He Loves Me, He Loves Me Not
2002, NR, 92 min. Directed by Laetitia Colombani. Starring Audrey Tautou, Samuel Le Bihan, Isabelle Carré, Clément Sibony, Sophie Guillemin.
REVIEWED By Marc Savlov, Fri., March 7, 2003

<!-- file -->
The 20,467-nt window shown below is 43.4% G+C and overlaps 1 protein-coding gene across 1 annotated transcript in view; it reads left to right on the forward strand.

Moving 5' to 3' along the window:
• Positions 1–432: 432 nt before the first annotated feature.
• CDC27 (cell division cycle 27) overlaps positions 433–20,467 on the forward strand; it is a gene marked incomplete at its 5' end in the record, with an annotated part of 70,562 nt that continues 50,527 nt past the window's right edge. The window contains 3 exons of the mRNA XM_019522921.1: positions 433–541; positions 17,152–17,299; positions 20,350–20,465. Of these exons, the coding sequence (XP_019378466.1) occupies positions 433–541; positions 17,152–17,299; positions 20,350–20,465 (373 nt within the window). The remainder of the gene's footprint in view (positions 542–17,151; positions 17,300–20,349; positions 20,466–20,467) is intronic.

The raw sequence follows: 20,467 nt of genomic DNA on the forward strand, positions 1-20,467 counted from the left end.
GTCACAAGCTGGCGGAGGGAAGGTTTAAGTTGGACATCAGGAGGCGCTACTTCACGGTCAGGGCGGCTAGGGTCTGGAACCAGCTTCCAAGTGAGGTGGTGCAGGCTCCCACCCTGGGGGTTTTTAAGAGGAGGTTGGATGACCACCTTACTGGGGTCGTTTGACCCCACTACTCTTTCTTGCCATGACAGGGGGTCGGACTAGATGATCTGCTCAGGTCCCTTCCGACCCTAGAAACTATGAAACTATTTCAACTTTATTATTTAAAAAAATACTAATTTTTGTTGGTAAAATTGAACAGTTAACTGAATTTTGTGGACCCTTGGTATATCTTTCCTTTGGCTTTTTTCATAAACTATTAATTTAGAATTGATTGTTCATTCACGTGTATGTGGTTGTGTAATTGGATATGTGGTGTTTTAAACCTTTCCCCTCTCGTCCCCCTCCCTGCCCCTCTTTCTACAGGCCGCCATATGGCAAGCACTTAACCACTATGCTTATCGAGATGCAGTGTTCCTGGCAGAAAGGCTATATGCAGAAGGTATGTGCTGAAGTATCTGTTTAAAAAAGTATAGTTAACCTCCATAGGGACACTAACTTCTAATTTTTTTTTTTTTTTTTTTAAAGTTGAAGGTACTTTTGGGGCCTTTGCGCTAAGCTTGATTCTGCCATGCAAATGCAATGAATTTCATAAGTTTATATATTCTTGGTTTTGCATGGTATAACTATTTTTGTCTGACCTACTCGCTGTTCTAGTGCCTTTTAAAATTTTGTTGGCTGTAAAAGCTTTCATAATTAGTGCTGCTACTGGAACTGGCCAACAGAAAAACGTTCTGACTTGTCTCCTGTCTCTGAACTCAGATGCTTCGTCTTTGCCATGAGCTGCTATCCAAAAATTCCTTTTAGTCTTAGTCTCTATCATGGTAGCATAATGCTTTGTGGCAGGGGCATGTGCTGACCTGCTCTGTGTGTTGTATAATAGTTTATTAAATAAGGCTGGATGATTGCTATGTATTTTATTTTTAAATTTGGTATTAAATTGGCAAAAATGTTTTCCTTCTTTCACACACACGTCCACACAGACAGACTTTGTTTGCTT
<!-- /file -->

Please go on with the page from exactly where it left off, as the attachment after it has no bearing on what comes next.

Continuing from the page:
The pathology of Eros gets the star treatment in this French film from the debuting Colombani, and with Tautou (the titular pixie in Amélie) in the lead it borders on Vertigo in terms of sheerly sexy punch. Colombani’s film has far less of Hitchcock’s chilly blond regimentation: This is hyper where Hitch was guarded. However, it still bears the hallmark of a filmmaker and writer (the script was co-written by Colombani with Caroline Thivel) who has presumably had a nasty spill off the love-wagon in the past. That it’s a debut film from a female director is notable, too; if this had been done by, say, Joel Schumacher or another of the Hollywood testosterone brigade, it might well have come under fire for being borderline misogynistic. As it is, though, Colombani pulls a finely nuanced and altogether striking performance from her cast, above all Tautou, whose wide eyes adroitly reflect an inner world that ricochets from hopelessly in love to simply hopeless. He Loves Me, He Loves Me Not poses a problem for reviewers, however. The entire story hinges on a plot device that occurs roughly midway through the film and alters everything that has come before. To give away this massive, unavoidable spoiler would be disastrous and unforgivable, and frankly I enjoy my kneecaps right where they are. So I’ll keep to the first half of the film and let viewers make the discoveries the film has to offer on their own time. Tautou plays Angelique, a Parisian art school student (is there any other kind?) who, as the film opens, is rushing between school, where she has just won a prestigious placing, and her job as a cafe waitress. As in Amélie, she’s all smiles. Not since Audrey Hepburn has an actress borne such a perpetually luminous expression on her face. Tautou’s whole waifish manner belies her boundless energy – she’s like a tiny dervish, all over the place, endless smiles and irresistible twinklings. Angelique is as head-over-heels as she can be about her cardiologist boyfriend Loïc (Le Bihan). He chops hearts at the nearby hospital; she pops in and out of his workday, bringing him cards, painting him elaborately constructed collages, and generally acting like a schoolgirl overdosing on love. The only hitch (no pun intended) is that her dashing young beau is already married. That doesn’t slow Angelique down one bit, though; she continues to meet him and generally make plans for a future that may or may not transpire. Colombani’s film (and Tautou’s portrayal) is swathed in the rich, red hues of Valentine’s Day (by all rights, it should have been released here, as it was in New York and L.A., for that Cupidian wipeout) and awash in symbolic roses, red, white, and (occasionally) dead. That the film’s Austin debut missed V-Day by a month is a minor quibble, though – this delightfully deranged love story should be required viewing for the smitten among us, not to mention the smiters.